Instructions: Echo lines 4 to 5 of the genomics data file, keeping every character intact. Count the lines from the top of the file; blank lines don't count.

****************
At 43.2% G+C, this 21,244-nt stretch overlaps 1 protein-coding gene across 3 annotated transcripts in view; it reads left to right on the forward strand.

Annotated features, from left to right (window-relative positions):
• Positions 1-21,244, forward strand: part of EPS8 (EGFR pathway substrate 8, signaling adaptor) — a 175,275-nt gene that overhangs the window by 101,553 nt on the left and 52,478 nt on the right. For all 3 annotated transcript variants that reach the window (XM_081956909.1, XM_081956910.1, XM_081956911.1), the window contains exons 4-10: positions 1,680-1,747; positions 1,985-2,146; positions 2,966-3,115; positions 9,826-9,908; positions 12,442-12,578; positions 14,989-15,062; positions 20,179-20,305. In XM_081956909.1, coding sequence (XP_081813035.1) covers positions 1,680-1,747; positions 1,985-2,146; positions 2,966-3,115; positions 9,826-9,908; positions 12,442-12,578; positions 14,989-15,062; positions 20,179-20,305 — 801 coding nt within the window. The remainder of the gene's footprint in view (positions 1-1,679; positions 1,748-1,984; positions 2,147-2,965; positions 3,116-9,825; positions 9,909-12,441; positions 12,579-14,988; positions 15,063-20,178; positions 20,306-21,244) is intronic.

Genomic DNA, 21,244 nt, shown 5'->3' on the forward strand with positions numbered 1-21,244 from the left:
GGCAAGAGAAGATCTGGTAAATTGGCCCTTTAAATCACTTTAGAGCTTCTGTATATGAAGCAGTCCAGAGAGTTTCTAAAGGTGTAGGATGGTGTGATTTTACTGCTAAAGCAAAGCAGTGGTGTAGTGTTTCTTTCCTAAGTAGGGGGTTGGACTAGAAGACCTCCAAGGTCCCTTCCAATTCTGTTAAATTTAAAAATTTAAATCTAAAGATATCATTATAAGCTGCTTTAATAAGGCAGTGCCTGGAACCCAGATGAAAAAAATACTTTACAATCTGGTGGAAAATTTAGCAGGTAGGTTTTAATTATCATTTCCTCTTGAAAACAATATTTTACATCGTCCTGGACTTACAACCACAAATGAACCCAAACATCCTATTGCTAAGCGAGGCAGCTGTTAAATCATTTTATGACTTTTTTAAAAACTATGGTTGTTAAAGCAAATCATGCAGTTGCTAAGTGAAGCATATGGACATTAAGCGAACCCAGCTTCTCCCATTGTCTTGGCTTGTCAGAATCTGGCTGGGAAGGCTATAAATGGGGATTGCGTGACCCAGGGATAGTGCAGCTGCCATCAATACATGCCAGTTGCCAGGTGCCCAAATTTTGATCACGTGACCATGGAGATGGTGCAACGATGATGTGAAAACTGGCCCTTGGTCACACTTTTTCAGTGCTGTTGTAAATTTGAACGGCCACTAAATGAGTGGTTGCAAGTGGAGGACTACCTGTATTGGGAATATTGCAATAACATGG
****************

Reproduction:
Genomic DNA, 21,244 nt, shown 5'->3' on the forward strand with positions numbered 1-21,244 from the left:
GGCAAGAGAAGATCTGGTAAATTGGCCCTTTAAATCACTTTAGAGCTTCTGTATATGAAGCAGTCCAGAGAGTTTCTAAAGGTGTAGGATGGTGTGATTTTACTGCTAAAGCAAAGCAGTGGTGTAGTGTTTCTTTCCTAAGTAGGGGGTTGGACTAGAAGACCTCCAAGGTCCCTTCCAATTCTGTTAAATTTAAAAATTTAAATCTAAAGATATCATTATAAGCTGCTTTAATAAGGCAGTGCCTGGAACCCAGATGAAAAAAATACTTTACAATCTGGTGGAAAATTTAGCAGGTAGGTTTTAATTATCATTTCCTCTTGAAAACAATATTTTACATCGTCCTGGACTTACAACCACAAATGAACCCAAACATCCTATTGCTAAGCGAGGCAGCTGTTAAATCATTTTATGACTTTTTTAAAAACTATGGTTGTTAAAGCAAATCATGCAGTTGCTAAGTGAAGCATATGGACATTAAGCGAACCCAGCTTCTCCCATTGTCTTGGCTTGTCAGAATCTGGCTGGGAAGGCTATAAATGGGGATTGCGTGACCCAGGGATAGTGCAGCTGCCATCAATACATGCCAGTTGCCAGGTGCCCAAATTTTGATCACGTGACCATGGAGATGGTGCAACGATGATGTGAAAACTGGCCCTTGGTCACACTTTTTCAGTGCTGTTGTAAATTTGAACGGCCACTAAATGAGTGGTTGCAAGTGGAGGACTACCTGTATTGGGAATATTGCAATAACATGG